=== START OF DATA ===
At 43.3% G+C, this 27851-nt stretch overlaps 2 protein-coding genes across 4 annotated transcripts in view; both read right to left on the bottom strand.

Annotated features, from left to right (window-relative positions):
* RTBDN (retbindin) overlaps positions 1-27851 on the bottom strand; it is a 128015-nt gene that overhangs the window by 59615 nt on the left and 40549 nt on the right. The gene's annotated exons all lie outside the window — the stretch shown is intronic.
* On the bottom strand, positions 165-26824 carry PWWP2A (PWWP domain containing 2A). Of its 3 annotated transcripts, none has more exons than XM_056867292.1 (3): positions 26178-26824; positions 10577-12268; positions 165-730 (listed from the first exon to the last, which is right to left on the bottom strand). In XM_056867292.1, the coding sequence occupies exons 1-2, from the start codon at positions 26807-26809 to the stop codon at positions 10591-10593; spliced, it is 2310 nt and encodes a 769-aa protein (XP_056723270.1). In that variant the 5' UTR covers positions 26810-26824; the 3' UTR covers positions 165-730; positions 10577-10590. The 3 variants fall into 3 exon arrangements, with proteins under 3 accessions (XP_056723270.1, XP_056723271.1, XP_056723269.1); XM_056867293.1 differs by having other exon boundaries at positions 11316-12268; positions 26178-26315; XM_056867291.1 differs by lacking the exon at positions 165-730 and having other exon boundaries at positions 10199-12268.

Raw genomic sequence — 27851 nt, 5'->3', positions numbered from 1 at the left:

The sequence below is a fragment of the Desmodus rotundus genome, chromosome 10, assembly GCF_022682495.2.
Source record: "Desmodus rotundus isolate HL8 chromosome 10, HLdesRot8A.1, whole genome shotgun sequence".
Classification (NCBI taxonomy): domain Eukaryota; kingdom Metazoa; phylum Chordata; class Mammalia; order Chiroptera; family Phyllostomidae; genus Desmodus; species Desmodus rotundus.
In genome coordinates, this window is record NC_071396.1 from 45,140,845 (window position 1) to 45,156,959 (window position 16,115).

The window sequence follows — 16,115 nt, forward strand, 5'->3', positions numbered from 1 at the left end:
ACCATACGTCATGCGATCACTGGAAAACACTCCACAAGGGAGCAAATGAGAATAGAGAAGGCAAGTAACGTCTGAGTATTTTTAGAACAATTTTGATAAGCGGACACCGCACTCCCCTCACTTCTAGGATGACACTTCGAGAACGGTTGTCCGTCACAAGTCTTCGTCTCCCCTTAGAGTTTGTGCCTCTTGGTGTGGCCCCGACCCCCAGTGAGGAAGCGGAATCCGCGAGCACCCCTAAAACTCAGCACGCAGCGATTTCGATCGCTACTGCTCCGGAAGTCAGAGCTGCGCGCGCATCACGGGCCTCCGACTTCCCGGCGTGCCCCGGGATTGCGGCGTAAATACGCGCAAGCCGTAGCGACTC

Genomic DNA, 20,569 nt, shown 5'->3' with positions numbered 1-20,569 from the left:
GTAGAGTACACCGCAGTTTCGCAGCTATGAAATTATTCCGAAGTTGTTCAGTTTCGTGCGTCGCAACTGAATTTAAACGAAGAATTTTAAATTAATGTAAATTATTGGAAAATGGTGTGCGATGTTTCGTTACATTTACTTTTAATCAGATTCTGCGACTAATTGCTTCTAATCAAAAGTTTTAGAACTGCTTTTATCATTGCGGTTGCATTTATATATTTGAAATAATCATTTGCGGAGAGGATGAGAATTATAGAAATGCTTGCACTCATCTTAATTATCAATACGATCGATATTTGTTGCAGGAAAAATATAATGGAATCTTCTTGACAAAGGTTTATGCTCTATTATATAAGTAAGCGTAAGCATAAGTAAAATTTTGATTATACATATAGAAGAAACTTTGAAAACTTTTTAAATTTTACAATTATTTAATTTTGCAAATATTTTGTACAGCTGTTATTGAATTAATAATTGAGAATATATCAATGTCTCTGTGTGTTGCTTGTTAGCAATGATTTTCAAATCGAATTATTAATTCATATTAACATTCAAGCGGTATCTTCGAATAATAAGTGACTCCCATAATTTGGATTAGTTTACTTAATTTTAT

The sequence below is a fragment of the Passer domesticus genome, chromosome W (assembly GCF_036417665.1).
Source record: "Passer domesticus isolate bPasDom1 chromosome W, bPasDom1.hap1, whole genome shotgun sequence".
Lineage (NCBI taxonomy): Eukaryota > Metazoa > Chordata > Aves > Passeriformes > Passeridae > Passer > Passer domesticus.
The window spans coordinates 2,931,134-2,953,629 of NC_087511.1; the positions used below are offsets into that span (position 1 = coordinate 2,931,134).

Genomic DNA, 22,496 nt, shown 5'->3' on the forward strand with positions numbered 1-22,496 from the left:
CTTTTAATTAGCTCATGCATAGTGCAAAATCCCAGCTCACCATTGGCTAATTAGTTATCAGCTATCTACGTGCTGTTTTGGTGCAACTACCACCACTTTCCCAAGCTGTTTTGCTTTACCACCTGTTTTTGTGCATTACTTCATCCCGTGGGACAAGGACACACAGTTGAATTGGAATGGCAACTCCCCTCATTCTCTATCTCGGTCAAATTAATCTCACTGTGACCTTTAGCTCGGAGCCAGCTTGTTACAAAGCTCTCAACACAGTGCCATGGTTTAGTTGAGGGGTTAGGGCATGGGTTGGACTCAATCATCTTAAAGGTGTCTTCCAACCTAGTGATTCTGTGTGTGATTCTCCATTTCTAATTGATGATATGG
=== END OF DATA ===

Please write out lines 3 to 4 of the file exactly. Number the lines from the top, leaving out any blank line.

* RTBDN (retbindin) overlaps positions 1-27851 on the bottom strand; it is a 128015-nt gene that overhangs the window by 59615 nt on the left and 40549 nt on the right. The gene's annotated exons all lie outside the window — the stretch shown is intronic.
* On the bottom strand, positions 165-26824 carry PWWP2A (PWWP domain containing 2A). Of its 3 annotated transcripts, none has more exons than XM_056867292.1 (3): positions 26178-26824; positions 10577-12268; positions 165-730 (listed from the first exon to the last, which is right to left on the bottom strand). In XM_056867292.1, the coding sequence occupies exons 1-2, from the start codon at positions 26807-26809 to the stop codon at positions 10591-10593; spliced, it is 2310 nt and encodes a 769-aa protein (XP_056723270.1). In that variant the 5' UTR covers positions 26810-26824; the 3' UTR covers positions 165-730; positions 10577-10590. The 3 variants fall into 3 exon arrangements, with proteins under 3 accessions (XP_056723270.1, XP_056723271.1, XP_056723269.1); XM_056867293.1 differs by having other exon boundaries at positions 11316-12268; positions 26178-26315; XM_056867291.1 differs by lacking the exon at positions 165-730 and having other exon boundaries at positions 10199-12268.